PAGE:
The National Motor Museum Trust has acquired an important photographic album documenting the 1000 Mile Trial of 1900, a pivotal moment in motoring history which John Montagu, father of the current Lord Montagu, famously took part in.
This collection of photographs, which was purchased in the Bonhams London to Brighton sale on 31st October, covers the gruelling run of early motor cars from London to Edinburgh and back by the event’s official photographer, Albert Argent Archer. This one-off event helped to change the public’s negative perception of motor cars at the turn of the century.
Mandy Schaller, Curator of Photography for the National Motor Museum Trust, explains its significance. “This album of original prints by Albert Argent Archer, a very influential figure in early transport photography, is important not just because of its coverage of the 1000 Mile Trial, but also because it depicts John Montagu competing in the event with his 1899 Daimler 12hp.”
Generous donations from Beaulieu One Hundred members helped to make this purchase possible, following an urgent appeal just days before the album was auctioned. “When we discovered that the album was to be included in the sale, we had only five days to gather together the funds to purchase it,” said Mandy.
Taking place at a time when few motorists would have attempted to drive more than 100 miles in a day, the 1000 Mile Trial tested not only the stamina of the drivers and mechanics, but also the reliability of their cars. Following a route that incorporated many of Britain’s landmark cities, the impressive achievement of the participants helped to sway public opinion of the motor car, which had previously been treated with suspicion and derision.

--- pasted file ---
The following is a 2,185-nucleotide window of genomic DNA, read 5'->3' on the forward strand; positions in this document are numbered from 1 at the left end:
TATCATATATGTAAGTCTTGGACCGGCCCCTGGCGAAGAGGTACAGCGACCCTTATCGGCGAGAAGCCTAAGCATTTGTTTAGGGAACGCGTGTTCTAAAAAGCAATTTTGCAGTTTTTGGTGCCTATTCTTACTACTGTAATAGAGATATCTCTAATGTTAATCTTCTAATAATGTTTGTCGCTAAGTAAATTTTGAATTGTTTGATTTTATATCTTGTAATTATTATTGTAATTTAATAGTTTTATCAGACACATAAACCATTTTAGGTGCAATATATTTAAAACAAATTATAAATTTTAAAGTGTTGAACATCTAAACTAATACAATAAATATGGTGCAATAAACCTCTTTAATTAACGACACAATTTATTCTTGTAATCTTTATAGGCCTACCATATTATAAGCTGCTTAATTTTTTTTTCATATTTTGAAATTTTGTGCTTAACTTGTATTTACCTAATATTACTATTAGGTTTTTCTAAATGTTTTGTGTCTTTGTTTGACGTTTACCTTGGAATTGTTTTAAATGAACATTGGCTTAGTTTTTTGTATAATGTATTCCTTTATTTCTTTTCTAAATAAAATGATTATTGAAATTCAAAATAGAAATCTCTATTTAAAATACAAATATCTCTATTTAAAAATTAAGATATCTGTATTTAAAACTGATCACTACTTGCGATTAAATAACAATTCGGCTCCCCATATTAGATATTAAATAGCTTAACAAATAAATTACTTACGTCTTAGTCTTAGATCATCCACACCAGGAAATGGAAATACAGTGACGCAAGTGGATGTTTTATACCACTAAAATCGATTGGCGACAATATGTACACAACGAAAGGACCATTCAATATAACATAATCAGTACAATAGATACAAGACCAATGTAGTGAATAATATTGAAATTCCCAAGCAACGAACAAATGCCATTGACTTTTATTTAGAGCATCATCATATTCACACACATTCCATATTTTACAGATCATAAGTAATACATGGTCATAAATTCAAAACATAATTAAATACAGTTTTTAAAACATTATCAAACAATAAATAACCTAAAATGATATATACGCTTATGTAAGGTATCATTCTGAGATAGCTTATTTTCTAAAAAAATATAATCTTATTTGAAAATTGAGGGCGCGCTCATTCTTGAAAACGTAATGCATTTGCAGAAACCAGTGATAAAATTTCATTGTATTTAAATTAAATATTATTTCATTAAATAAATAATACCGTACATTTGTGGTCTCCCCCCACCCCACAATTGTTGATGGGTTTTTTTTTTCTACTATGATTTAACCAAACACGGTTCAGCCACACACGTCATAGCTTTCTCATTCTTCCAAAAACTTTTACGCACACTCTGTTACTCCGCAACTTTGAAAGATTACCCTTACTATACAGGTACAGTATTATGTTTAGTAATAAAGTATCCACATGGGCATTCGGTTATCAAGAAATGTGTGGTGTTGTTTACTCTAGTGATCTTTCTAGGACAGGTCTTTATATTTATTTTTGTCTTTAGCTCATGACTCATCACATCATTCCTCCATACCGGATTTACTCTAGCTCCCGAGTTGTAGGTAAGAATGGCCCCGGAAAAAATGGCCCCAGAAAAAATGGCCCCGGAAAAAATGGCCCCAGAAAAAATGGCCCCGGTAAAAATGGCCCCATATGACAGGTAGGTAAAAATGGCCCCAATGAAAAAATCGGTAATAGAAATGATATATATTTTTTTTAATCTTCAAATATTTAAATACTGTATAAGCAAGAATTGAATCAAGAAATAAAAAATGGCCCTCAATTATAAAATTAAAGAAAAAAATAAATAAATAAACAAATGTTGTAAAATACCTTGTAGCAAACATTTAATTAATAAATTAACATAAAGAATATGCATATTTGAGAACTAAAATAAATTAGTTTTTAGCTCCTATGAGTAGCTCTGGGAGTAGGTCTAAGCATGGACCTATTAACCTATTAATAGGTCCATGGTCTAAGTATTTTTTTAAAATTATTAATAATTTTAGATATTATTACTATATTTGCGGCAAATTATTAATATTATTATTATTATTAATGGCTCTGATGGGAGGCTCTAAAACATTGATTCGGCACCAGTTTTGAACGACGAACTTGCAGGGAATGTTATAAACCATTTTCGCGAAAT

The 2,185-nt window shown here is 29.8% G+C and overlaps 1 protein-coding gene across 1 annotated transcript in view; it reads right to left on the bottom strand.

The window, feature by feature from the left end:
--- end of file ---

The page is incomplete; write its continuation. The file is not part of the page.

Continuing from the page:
Argent Archer was appointed official photographer of the 1000 Mile Trial by its organisers, the Automobile Club of Great Britain and Ireland. His photographs of the event provide a fascinating and invaluable insight into this era of motoring, overcoming the obstacles of transporting delicate photographic equipment on the rough and dusty highways.
John Montagu was awarded a bronze medal for his participation in the event and was one of only 35 of the original 65 entrants to finish. A passionate campaigner for the cause of the motorist, he drove his 1899 Daimler in a number of events and was part of the first all-British entry in a foreign road event – the Paris-Ostend Race. John also drove the Daimler into the House of Commons Yard, becoming the first person to do so, and gave the Prince of Wales, later King Edward VII, one of his first ever rides in a motor car. The Daimler was subsequently restored by the National Motor Museum, where it is now on display.
The album will be archived within the Museum collection and once digitised copies of the prints will be available to purchase online at www.motoringpicturelibrary.com